Steps for Making Freeze Dryer Troubleshooting Easier
A vacuum pump has an important role in Freeze Drying. If the pump works and your chamber doesn’t leak then you’ve overcome the 2 most common problems and Freeze Drying happens. If the pump doesn’t work, then Freeze Drying doesn’t happen. But what constitutes working? And if everything seems OK but your process isn’t getting to the right vacuum level, where do you start troubleshooting?
We recommend starting at the vacuum pump for 2 reasons:
- It is the easiest thing to quantify and troubleshoot
- It is the source of your vacuum
Ever had a computer issue? The 1st thing you do is shut the system down to see if that fixes it. Well with a vacuum pump, the 1st thing you should always do is change the oil.
The appropriate frequency of oil changes can vary from very often (every time the freeze dryer is used), to seldom (every few months).
How often do you need to change the oil in your vacuum pump?
- Depends on the type of vacuum pump
- Rotary vane pumps: the high concentrations of corrosive vapors that are pulled into the pump quickly condense and combine with the pump oil to form a thick molasses type substance that significantly affect the performance of most rotary vane pumps. In order to keep these pumps operational, the end user must change the oil and clean the oil chamber on a very regular basis
- Diaphragm type vacuum pumps may require less frequent oil changes
- Depends on the use of the freeze dryer and the solvents that are being processed
- Depends on your firm’s standard operating procedures (S.O.P.)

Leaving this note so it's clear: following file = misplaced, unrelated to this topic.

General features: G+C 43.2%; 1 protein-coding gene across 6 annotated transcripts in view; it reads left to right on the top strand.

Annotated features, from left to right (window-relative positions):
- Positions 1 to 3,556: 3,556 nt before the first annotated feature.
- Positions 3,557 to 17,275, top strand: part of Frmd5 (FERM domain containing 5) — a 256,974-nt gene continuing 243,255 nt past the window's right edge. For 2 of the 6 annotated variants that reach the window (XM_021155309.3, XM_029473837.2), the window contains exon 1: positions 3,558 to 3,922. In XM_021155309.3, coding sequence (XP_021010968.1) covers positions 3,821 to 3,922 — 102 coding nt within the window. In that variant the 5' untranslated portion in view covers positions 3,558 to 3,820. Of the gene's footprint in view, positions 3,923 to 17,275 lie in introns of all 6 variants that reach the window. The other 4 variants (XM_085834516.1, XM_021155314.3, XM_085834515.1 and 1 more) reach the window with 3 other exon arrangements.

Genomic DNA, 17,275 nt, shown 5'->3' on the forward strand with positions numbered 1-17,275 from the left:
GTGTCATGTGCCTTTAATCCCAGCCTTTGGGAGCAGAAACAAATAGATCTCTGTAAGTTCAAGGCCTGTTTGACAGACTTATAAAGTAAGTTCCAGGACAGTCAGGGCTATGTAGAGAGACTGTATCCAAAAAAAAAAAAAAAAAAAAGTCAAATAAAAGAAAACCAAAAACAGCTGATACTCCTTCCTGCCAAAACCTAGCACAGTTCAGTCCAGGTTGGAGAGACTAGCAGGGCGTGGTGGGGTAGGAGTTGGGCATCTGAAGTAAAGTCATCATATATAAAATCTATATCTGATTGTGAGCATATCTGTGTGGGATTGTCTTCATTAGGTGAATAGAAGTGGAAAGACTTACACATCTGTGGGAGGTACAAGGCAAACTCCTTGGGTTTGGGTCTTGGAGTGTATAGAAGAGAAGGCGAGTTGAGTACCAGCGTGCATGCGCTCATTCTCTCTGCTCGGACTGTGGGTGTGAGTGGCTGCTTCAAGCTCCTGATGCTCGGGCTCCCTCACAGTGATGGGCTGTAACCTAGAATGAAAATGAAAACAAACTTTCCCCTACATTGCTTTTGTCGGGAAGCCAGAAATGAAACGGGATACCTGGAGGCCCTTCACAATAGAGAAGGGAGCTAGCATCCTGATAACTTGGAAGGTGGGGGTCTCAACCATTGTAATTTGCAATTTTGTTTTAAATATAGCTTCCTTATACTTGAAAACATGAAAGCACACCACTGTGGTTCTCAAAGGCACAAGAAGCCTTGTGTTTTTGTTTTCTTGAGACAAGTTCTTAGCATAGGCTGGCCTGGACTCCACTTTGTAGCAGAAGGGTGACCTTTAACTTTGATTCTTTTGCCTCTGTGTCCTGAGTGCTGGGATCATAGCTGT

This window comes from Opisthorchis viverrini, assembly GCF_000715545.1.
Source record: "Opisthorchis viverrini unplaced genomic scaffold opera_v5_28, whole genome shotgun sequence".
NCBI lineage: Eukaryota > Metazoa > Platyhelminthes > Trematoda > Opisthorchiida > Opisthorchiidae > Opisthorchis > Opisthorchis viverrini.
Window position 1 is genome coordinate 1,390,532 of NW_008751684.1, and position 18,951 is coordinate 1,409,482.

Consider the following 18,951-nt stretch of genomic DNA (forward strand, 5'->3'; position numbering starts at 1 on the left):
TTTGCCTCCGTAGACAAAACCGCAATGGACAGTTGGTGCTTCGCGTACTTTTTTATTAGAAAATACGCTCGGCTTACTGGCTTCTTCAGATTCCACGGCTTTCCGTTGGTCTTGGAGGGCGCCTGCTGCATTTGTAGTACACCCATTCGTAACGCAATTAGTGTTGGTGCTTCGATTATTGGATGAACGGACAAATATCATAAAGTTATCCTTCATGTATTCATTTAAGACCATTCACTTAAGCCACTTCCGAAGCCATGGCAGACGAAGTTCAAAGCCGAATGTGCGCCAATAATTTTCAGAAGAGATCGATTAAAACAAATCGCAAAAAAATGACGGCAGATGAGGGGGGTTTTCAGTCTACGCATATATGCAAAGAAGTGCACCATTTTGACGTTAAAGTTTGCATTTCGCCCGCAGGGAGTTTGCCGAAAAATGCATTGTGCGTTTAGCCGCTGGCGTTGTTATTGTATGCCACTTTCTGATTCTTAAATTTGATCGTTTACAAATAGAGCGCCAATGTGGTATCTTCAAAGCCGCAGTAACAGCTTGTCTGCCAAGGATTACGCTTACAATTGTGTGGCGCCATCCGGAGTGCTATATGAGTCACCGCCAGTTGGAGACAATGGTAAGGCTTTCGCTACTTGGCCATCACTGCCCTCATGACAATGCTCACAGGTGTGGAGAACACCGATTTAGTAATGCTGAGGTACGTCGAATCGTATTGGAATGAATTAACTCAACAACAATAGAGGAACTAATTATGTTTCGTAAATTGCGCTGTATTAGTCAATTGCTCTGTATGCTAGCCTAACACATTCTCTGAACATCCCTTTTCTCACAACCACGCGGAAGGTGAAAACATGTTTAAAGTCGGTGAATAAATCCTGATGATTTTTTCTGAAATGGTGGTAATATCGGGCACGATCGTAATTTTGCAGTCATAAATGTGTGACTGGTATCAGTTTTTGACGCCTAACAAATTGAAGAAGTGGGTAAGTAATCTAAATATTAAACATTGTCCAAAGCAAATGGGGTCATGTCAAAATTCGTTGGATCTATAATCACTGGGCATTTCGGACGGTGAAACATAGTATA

So what constitutes a pump working? The S.O.P. ought to define how the system should run, and what acceptable parameters are. It should define what the base pressure of the pump should be, and what the chamber needs to achieve in order to have a successful process. Some may quip that if you aren’t below 100millitorr you aren’t freeze-drying, but the reality is that the recipe that the scientists came up with and documented in the S.O.P prevails.
In general, the vacuum pump needs to get to a higher vacuum / lower pressure than the chamber needs to be. How much lower does it need to be? That depends on a variety of factors, but in general you’d like to see a vacuum pump that can achieve about 50millitorr higher vacuum/lower pressure then the target pressure of the chamber. This means if your chamber needs to be at 100millitorr, then the vacuum pump should achieve at least 50 millitorr.
How do you test the base pressure of the pump? There are a few ways:
- Implement a foreline solution that allows in-situ testing of the vacuum pump
- Disconnect the vacuum pump and perform a baseline test to see the ultimate vacuum the pump alone can pull
- Document the result, and save it in a place that can be referred to later.
If the pump baseline yields a satisfactory result, the next step is to look at the chamber leak rate. The S.O.Ps should define what an acceptable chamber leak rate is. A common leak rate number is 15 millitorr per minute. To determine the leak rate:
- Pump down the chamber to its lowest pressure.
- Put a vacuum gauge on the chamber
- Valve off the chamber so the pump is disconnected and isolated from the chamber, and the chamber is sealed tight.
- Note the leak rate, either by reading it on a vacuum gauge that determines leak rate, or by creating a time vs. pressure graph
Comment below letting us know what your SOPs are in terms of base pressure and acceptable leak rate, and other vacuum related variables. If you do, we’ll anonymously share all those answers with all those that participate, and enter you in to win a free Bluetooth Bullseye Precision Gauge that makes Freeze Dryer Troubleshooting much easier!